Yu Jiulin as Liu Mengmei and Tang Hong as Judge Hu Photo: The Suzhou Kun Opera Theater 2006
While New Yorkers were busy last week debating whether or not Peter Gelb would spoil the decaying stench inside the Met by daring to let in the smallest amount of light and air from the outside (a puppet?!, how could they?
), we out West were feasting on some real wonders.
Most notable was the 9-hour adaptation of Tang Xianzu’s The Peony Pavilion
presented by The Suzhou Kun Opera Theater of Jiangsu Province who have been on a West Coast tour for the last month or so. This production has been featured in association with many of the UC Campuses and, following stops in Berkeley
, arrived in LA before moving on to Santa Barbara next week.
The performance was long, marred by amplification problems, and was a radical cut of nearly half of the original production. It was a minimalist staging with sparse sets and was very uneven in parts. That said, it was also amazing and perhaps the most moving and beautiful thing I've seen in a long time. It was like hearing Verdi or Puccini for the first time and discovering a whole unknown world of beauty. For three nights, I felt I had discovered opera for myself all over again. Special mention should be made of the two leads Yu Jiulin and Shen Fengying who not only had to sing and act but learn a great deal of choreography as well.
Yu Jiulin as Liu Mengmei and Shen Fengying as Du Liniang Photo: The Suzhou Kun Opera Theater 2006
Admittedly some of the excitement may come from the comperative rarity of a Kun Opera production. Two different and more complete productions of this work were staged in the late 90s - one by Chen Shi-Zheng at the 1999 Lincoln Center Festival and another by Peter Sellars with a new score from Tan Dun around the same time. However, as the Chinese couple behind me noted during these performances, even in China they had never seen more than 15 to 20 minutes of the piece performed at any one time. It makes me wonder how such an amazing work can be so ignored, even here in the West. Is it really any more esoteric or difficult to access than Montiverdi or Mozart? Is Mandarin that much more of a foreign language to most American opera goers than German or Russian?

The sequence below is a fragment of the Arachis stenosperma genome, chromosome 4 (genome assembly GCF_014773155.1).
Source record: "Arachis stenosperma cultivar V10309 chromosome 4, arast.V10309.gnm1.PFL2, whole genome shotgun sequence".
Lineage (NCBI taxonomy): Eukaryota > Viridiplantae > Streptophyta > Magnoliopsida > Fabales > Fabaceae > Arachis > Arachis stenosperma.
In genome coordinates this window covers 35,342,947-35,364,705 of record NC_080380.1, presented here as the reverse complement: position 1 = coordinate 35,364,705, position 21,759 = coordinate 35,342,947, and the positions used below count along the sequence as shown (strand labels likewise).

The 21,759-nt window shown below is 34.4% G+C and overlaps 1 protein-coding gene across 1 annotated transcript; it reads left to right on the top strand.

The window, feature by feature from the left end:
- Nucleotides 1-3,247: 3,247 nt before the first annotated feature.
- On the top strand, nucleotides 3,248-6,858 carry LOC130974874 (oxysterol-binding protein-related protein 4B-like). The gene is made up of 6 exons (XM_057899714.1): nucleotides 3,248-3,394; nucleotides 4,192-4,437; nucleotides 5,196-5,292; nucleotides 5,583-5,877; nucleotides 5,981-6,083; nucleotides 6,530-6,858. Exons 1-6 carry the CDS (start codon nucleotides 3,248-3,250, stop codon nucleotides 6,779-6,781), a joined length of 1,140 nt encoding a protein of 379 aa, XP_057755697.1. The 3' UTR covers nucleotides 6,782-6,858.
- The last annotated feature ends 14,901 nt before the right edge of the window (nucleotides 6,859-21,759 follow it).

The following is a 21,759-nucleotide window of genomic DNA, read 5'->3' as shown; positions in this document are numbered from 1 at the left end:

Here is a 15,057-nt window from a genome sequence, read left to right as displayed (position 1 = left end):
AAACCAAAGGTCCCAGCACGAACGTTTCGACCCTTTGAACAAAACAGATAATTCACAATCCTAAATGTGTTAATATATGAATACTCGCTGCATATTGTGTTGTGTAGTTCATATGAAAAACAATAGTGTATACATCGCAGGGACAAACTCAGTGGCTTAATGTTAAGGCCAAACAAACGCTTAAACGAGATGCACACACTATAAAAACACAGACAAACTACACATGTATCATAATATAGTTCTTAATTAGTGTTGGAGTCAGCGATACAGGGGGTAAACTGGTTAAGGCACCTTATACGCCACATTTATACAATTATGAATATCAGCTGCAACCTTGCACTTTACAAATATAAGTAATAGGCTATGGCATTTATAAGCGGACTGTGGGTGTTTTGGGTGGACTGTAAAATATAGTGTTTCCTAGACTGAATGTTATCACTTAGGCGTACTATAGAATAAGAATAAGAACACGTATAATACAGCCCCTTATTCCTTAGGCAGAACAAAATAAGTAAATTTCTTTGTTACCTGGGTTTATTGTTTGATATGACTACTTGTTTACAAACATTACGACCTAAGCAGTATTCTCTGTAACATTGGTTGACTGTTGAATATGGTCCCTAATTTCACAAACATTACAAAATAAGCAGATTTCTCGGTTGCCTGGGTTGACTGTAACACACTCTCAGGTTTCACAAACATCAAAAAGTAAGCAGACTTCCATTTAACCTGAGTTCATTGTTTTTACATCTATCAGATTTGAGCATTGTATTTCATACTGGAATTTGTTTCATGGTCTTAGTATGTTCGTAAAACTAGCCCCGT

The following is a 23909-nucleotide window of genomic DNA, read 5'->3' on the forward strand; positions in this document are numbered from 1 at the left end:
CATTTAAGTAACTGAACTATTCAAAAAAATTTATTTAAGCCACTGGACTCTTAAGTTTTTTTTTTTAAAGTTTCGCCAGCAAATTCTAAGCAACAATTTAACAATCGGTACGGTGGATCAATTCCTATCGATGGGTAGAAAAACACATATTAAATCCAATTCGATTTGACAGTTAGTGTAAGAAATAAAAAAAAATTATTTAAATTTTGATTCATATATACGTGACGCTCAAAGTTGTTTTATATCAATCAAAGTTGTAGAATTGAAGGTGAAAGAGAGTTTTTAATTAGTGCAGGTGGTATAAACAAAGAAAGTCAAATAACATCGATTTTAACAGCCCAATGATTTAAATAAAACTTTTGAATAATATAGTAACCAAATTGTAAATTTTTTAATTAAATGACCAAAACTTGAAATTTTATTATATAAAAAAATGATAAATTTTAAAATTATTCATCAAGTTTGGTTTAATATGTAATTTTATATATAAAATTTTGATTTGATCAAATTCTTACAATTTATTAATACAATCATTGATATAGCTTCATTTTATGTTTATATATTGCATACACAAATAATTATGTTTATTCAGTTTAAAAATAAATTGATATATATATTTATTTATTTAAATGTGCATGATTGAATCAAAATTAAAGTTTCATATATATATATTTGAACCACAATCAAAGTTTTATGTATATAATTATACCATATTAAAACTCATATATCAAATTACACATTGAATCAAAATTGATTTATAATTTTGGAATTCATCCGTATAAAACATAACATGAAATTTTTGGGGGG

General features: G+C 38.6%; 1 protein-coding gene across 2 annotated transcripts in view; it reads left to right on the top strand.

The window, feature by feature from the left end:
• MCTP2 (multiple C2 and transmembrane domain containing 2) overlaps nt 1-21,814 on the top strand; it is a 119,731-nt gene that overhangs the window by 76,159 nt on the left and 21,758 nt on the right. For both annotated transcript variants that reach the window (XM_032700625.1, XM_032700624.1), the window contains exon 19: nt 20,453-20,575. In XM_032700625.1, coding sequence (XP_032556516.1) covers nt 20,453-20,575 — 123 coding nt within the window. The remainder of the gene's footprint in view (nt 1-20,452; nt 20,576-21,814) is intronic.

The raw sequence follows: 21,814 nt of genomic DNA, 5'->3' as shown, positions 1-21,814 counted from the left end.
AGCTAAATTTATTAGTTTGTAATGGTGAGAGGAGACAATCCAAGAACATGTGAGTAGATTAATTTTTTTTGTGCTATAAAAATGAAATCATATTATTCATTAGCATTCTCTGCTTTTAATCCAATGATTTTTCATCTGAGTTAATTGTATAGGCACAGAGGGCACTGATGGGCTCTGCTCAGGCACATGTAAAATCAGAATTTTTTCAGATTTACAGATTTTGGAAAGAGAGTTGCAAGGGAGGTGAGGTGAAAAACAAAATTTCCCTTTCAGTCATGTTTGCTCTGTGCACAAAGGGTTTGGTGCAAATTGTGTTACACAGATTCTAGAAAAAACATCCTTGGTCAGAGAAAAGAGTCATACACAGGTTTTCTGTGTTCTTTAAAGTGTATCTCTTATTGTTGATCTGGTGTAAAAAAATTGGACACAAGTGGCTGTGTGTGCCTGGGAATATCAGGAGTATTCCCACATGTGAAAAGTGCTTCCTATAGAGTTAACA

I suspect that the issue in large part is that American culture has developed with a largely European influence, which is reflected in its tastes for opera. However, considering how different opera is in Europe these days from its appearance in the US, the issue may actually be that Americans crave a fantasy of Europe and European culture that no longer exists. American opera houses are filled with stale productions meant to recapture this idea of a long-gone Europe that even the Europeans are no longer interested in maintaining. Oh sure, we can blame the changes there on "revisionist directors" but that's a lot like blaming American society's ills on "activist judges." Maybe we should stop looking for scapegoats for opera's decline in the last half-century and start concentrating on opening up the boundaries of the repetoire to musical theater from the rest of the world.